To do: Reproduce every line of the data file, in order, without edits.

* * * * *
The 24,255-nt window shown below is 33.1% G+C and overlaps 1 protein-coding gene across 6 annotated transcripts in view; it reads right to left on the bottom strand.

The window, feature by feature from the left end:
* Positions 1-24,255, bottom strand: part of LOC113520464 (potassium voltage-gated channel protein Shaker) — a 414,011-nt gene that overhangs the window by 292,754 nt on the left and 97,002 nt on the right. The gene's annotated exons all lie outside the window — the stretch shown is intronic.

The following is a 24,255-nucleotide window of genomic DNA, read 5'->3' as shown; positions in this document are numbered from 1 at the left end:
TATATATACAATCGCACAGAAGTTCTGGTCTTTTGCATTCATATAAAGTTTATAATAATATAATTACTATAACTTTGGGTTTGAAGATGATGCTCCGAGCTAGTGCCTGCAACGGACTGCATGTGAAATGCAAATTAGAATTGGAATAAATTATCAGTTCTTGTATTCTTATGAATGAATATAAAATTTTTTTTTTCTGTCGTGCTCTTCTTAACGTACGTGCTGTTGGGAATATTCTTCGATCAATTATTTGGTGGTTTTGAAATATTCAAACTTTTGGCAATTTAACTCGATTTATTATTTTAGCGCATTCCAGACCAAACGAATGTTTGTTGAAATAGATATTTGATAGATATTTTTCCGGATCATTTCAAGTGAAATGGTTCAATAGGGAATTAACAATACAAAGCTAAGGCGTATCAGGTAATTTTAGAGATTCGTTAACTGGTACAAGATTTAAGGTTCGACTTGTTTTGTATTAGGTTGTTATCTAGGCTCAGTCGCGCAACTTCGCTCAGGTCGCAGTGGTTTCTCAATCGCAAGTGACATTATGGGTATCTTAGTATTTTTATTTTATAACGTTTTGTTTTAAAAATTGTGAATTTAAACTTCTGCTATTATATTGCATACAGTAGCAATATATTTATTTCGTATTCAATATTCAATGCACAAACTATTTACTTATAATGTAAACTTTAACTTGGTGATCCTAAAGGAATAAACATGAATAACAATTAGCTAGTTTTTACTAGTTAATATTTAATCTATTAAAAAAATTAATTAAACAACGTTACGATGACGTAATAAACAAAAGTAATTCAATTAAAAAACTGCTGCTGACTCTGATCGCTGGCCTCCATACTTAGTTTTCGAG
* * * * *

The 24,255-nt window shown below is 33.1% G+C and overlaps 1 protein-coding gene across 6 annotated transcripts in view; it reads right to left on the bottom strand.

The window, feature by feature from the left end:
* Positions 1-24,255, bottom strand: part of LOC113520464 (potassium voltage-gated channel protein Shaker) — a 414,011-nt gene that overhangs the window by 292,754 nt on the left and 97,002 nt on the right. The gene's annotated exons all lie outside the window — the stretch shown is intronic.

The following is a 24,255-nucleotide window of genomic DNA, read 5'->3' as shown; positions in this document are numbered from 1 at the left end:
TATATATACAATCGCACAGAAGTTCTGGTCTTTTGCATTCATATAAAGTTTATAATAATATAATTACTATAACTTTGGGTTTGAAGATGATGCTCCGAGCTAGTGCCTGCAACGGACTGCATGTGAAATGCAAATTAGAATTGGAATAAATTATCAGTTCTTGTATTCTTATGAATGAATATAAAATTTTTTTTTTCTGTCGTGCTCTTCTTAACGTACGTGCTGTTGGGAATATTCTTCGATCAATTATTTGGTGGTTTTGAAATATTCAAACTTTTGGCAATTTAACTCGATTTATTATTTTAGCGCATTCCAGACCAAACGAATGTTTGTTGAAATAGATATTTGATAGATATTTTTCCGGATCATTTCAAGTGAAATGGTTCAATAGGGAATTAACAATACAAAGCTAAGGCGTATCAGGTAATTTTAGAGATTCGTTAACTGGTACAAGATTTAAGGTTCGACTTGTTTTGTATTAGGTTGTTATCTAGGCTCAGTCGCGCAACTTCGCTCAGGTCGCAGTGGTTTCTCAATCGCAAGTGACATTATGGGTATCTTAGTATTTTTATTTTATAACGTTTTGTTTTAAAAATTGTGAATTTAAACTTCTGCTATTATATTGCATACAGTAGCAATATATTTATTTCGTATTCAATATTCAATGCACAAACTATTTACTTATAATGTAAACTTTAACTTGGTGATCCTAAAGGAATAAACATGAATAACAATTAGCTAGTTTTTACTAGTTAATATTTAATCTATTAAAAAAATTAATTAAACAACGTTACGATGACGTAATAAACAAAAGTAATTCAATTAAAAAACTGCTGCTGACTCTGATCGCTGGCCTCCATACTTAGTTTTCGAG